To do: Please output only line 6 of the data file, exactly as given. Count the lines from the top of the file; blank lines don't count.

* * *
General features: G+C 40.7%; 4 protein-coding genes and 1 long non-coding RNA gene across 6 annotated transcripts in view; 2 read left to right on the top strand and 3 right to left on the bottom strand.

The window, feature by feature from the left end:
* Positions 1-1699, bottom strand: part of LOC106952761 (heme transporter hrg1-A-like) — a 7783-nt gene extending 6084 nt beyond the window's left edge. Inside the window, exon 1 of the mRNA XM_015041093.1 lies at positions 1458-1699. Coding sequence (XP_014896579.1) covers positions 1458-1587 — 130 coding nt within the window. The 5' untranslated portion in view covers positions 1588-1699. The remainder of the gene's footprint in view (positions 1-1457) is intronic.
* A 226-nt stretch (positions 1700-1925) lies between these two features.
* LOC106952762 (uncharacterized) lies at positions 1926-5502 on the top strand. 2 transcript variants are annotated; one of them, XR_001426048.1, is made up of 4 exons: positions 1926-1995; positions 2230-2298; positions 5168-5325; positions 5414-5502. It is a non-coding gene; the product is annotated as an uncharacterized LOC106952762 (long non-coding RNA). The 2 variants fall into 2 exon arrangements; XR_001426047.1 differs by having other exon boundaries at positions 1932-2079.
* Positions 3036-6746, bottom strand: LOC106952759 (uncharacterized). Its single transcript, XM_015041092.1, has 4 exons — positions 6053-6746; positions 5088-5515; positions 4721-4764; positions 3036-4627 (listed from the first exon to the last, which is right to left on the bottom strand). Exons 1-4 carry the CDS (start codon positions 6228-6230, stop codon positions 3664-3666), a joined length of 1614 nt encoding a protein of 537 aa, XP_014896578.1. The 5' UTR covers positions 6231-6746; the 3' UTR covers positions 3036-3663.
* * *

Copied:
* Positions 3036-6746, bottom strand: LOC106952759 (uncharacterized). Its single transcript, XM_015041092.1, has 4 exons — positions 6053-6746; positions 5088-5515; positions 4721-4764; positions 3036-4627 (listed from the first exon to the last, which is right to left on the bottom strand). Exons 1-4 carry the CDS (start codon positions 6228-6230, stop codon positions 3664-3666), a joined length of 1614 nt encoding a protein of 537 aa, XP_014896578.1. The 5' UTR covers positions 6231-6746; the 3' UTR covers positions 3036-3663.